It's certainly possible to record an unported kick in a studio where leakage from other instruments/amps is controllable, but live performance is very different. In defense thereof, I do prefer the sound of an unported kick, and on acoustic gigs, that's typically what I use. But mics do not prefer it, and I act accordingly and bring a ported kick or change the head. The last thing I want is my sound changed by an engineer who has no choice but to gate my unported kick,

Bermuda
 

bermuda

Drummerworld Pro Drummer - Administrator
Staff member
I rest my case. That makes no sense.
Makes great sense. It keeps the reso head intact to allow unhindered vibration, let's me use a full graphic on th front, cleans up the look without a cable or boom arm poking through the head, and retains full access for internal mic positioning and padding adjustments. Much easier to reach through that port than one near the bottom of a reso head!

The only possible issue is using a 2nd rack tom, which does leak into the kick mic a bit. Otherwise, I had nothing but compliments on my kick sounds. In 2007 when I started endorsing Ludwig, I had to start porting the resos again.

Bermuda
 

Spectron

Silver Member
I personally like the sound and feel of a ported kick
(especially mic'd)

tweaked/tuned properly, a ported kick can sound full and round too
but never quite gets to the fullness of a non-ported head.
that being said,

For mic'd and recording situations: ported kick all the way.

With a decent mic - you end up rolling off low end while mixing anyway.
There is definately such a thing as too much low end so nothing wrong with taming those freq's right off the bat. and even then it's not so much about the low end as it is about the length (sustain) of the note and even still, using a gate on the kick is common practice with larger PA systems, and studio recording - so there is a solution for however you want to setup your kick as far as mic's are concerned.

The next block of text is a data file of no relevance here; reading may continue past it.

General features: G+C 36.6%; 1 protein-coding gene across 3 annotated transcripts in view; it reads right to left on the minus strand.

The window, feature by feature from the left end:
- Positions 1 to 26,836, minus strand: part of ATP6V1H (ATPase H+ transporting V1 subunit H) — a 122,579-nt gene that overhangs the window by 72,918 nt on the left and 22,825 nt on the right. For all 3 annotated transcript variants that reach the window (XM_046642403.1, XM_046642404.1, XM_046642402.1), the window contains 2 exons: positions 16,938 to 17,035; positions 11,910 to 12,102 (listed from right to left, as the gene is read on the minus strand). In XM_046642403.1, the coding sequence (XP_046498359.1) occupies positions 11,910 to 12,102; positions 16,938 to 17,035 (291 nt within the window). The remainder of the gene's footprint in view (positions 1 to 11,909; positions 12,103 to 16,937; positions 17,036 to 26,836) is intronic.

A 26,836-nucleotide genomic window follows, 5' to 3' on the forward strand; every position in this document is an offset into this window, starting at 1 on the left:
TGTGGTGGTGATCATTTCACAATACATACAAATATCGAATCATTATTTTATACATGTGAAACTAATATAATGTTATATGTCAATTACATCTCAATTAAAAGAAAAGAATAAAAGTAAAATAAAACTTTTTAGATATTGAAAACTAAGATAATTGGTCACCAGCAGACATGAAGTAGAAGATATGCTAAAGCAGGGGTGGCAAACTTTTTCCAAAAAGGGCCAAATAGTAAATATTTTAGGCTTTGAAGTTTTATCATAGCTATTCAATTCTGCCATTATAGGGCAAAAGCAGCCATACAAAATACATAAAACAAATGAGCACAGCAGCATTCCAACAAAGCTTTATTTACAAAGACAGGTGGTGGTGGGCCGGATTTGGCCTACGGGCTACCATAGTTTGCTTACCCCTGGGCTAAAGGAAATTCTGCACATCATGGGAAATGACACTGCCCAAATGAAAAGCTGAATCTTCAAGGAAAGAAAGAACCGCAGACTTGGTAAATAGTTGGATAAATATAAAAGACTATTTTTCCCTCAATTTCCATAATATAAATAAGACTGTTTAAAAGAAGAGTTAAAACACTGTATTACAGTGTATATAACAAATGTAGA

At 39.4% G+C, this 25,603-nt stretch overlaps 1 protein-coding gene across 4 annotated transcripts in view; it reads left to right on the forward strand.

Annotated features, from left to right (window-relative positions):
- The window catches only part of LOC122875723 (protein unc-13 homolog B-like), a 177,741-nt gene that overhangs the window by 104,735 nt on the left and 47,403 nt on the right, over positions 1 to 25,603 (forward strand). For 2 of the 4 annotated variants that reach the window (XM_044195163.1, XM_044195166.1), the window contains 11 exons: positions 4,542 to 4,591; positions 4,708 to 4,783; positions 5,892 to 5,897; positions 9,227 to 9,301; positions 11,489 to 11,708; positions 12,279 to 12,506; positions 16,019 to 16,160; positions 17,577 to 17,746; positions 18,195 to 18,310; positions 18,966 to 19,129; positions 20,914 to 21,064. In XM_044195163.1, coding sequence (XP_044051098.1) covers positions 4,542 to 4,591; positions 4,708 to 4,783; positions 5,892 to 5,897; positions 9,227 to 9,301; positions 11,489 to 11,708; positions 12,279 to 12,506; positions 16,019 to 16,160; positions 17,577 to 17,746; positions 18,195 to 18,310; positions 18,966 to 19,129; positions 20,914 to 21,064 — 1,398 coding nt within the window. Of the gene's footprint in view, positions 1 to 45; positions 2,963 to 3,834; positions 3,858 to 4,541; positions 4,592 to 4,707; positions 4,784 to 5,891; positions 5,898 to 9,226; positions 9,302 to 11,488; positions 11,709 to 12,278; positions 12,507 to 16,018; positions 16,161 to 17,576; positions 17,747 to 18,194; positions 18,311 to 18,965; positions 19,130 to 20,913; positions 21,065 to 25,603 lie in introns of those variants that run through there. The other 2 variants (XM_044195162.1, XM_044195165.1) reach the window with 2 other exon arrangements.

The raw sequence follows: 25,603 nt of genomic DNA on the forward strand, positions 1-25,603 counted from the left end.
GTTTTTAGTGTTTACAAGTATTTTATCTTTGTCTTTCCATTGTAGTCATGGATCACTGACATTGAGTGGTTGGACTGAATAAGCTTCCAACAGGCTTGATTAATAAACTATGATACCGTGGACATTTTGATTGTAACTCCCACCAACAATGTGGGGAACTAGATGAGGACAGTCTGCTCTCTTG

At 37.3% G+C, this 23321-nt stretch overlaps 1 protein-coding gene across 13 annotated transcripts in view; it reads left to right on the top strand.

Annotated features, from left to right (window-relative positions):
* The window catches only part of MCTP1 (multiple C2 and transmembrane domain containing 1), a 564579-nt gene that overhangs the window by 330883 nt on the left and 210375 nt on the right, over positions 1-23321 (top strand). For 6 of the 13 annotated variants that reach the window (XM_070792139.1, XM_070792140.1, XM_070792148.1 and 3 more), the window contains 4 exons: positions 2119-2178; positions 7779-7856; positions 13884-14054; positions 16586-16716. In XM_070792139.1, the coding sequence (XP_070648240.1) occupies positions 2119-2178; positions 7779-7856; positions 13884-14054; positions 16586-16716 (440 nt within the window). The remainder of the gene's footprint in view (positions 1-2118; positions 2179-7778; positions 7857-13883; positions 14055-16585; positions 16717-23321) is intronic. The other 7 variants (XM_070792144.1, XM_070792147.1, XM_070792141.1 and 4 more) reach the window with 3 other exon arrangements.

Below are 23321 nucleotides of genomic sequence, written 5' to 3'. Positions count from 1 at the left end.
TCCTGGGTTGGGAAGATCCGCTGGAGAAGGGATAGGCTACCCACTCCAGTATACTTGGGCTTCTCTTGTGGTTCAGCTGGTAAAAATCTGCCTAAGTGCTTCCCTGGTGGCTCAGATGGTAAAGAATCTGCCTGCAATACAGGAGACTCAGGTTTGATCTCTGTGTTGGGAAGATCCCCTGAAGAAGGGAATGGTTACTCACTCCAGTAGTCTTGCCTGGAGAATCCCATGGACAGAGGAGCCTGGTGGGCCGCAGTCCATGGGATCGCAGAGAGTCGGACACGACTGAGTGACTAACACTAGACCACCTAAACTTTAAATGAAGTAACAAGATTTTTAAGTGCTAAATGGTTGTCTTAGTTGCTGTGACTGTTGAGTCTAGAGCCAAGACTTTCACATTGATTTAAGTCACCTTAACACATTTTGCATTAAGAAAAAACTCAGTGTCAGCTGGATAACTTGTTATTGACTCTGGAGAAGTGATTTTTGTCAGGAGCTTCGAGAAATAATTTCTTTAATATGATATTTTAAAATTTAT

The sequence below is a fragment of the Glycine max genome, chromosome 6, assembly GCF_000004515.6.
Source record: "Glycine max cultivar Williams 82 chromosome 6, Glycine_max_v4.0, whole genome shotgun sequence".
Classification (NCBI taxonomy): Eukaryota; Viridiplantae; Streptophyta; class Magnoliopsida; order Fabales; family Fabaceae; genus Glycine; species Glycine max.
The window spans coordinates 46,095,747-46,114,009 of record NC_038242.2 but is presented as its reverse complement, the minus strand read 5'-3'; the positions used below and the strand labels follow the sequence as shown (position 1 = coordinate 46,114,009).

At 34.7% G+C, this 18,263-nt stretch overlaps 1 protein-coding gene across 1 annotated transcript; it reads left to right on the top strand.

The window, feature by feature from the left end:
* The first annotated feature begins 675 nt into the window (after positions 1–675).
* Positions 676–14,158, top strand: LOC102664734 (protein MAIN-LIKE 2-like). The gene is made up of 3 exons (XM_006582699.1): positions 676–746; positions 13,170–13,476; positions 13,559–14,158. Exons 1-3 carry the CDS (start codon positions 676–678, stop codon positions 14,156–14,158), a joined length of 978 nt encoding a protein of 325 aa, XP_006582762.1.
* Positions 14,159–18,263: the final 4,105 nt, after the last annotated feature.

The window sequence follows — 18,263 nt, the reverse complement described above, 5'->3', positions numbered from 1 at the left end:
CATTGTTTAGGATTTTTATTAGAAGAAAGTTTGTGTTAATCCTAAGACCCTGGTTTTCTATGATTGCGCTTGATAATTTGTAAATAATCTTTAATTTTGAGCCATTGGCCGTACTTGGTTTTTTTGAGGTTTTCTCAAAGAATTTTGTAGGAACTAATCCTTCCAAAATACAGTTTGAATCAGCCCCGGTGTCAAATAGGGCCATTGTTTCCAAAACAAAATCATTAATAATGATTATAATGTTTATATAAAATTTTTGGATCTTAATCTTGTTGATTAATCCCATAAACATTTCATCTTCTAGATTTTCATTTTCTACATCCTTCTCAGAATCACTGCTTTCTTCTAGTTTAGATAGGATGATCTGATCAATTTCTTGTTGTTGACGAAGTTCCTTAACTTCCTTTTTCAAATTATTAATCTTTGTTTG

on the other hand...

If you just play non-mic'd all the time then leaving your head intact will
give you better projection. Hands down.

and of course, all jazzers should leave their reso head intact...LOL
 

Joe Morris

DRUMMERWORLD PRO DRUMMER
I rest my case. That makes no sense.
It makes great sense. Exactly what Bermuda said. I owned the same bass drum for over 10 years. I toured with it, recorded with it and always got compliments on my kick drum sound. That port was very, very helpful in all the ways that John already explained. Plain and simple baby that was a great sounding bass drum.
 
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Anthony Amodeo

Guest
I prefer a portless kick head

I hear it from every sound man pre gig....no port? wah wah wah

the after the gig they say ...hey great sound

ports are overrated

during a recording session I'll throw on a ported head unless it's a jazz date

other than that I'm straight portless with wide open tunings and get compliments on my sound every single night
 
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plangentmusic

Guest
It makes great sense. Exactly what Bermuda said. I owned the same bass drum for over 10 years. I toured with it, recorded with it and always got compliments on my kick drum sound. That port was very, very helpful in all the ways that John already explained. Plain and simple baby that was a great sounding bass drum.
Hey, whatever works for you. I knew a guy who drilled extra portholes all over his drums and loved it. I just don't see the point. I've also been around long enough to know that, in general, engineers don't like having to adjust to something different when what they're doing works just fine. 50 thousands hit songs have been made on kick drums without a hole in the shell.